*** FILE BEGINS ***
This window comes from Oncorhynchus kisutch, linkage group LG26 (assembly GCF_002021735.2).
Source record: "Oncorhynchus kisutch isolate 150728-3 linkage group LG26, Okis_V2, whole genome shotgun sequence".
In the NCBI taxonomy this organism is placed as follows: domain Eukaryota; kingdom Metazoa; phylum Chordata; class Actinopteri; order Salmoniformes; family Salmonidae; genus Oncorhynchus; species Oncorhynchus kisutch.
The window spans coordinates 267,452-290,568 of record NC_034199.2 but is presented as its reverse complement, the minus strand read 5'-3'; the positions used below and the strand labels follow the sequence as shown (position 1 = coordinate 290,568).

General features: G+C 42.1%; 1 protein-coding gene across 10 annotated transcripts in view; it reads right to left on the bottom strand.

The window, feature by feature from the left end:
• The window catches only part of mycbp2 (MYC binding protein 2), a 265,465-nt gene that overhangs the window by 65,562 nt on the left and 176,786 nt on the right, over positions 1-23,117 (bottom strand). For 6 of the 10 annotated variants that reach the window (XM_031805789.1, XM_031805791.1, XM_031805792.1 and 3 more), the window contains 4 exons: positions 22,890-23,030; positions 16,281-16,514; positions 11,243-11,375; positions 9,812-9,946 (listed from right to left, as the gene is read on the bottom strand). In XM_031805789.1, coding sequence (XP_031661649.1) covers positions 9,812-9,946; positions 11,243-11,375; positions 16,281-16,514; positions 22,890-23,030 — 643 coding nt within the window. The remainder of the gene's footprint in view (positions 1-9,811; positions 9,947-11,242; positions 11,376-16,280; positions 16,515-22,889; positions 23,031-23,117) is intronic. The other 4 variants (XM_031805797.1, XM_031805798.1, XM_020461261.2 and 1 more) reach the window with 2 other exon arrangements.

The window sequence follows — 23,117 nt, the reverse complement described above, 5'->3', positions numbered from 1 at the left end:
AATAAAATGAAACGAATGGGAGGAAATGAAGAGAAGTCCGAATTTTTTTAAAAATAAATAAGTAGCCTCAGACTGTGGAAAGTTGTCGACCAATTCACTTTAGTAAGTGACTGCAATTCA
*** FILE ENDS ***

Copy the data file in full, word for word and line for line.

This window comes from Oncorhynchus kisutch, linkage group LG26 (assembly GCF_002021735.2).
Source record: "Oncorhynchus kisutch isolate 150728-3 linkage group LG26, Okis_V2, whole genome shotgun sequence".
In the NCBI taxonomy this organism is placed as follows: domain Eukaryota; kingdom Metazoa; phylum Chordata; class Actinopteri; order Salmoniformes; family Salmonidae; genus Oncorhynchus; species Oncorhynchus kisutch.
The window spans coordinates 267,452-290,568 of record NC_034199.2 but is presented as its reverse complement, the minus strand read 5'-3'; the positions used below and the strand labels follow the sequence as shown (position 1 = coordinate 290,568).

General features: G+C 42.1%; 1 protein-coding gene across 10 annotated transcripts in view; it reads right to left on the bottom strand.

The window, feature by feature from the left end:
• The window catches only part of mycbp2 (MYC binding protein 2), a 265,465-nt gene that overhangs the window by 65,562 nt on the left and 176,786 nt on the right, over positions 1-23,117 (bottom strand). For 6 of the 10 annotated variants that reach the window (XM_031805789.1, XM_031805791.1, XM_031805792.1 and 3 more), the window contains 4 exons: positions 22,890-23,030; positions 16,281-16,514; positions 11,243-11,375; positions 9,812-9,946 (listed from right to left, as the gene is read on the bottom strand). In XM_031805789.1, coding sequence (XP_031661649.1) covers positions 9,812-9,946; positions 11,243-11,375; positions 16,281-16,514; positions 22,890-23,030 — 643 coding nt within the window. The remainder of the gene's footprint in view (positions 1-9,811; positions 9,947-11,242; positions 11,376-16,280; positions 16,515-22,889; positions 23,031-23,117) is intronic. The other 4 variants (XM_031805797.1, XM_031805798.1, XM_020461261.2 and 1 more) reach the window with 2 other exon arrangements.

The window sequence follows — 23,117 nt, the reverse complement described above, 5'->3', positions numbered from 1 at the left end:
AATAAAATGAAACGAATGGGAGGAAATGAAGAGAAGTCCGAATTTTTTTAAAAATAAATAAGTAGCCTCAGACTGTGGAAAGTTGTCGACCAATTCACTTTAGTAAGTGACTGCAATTCA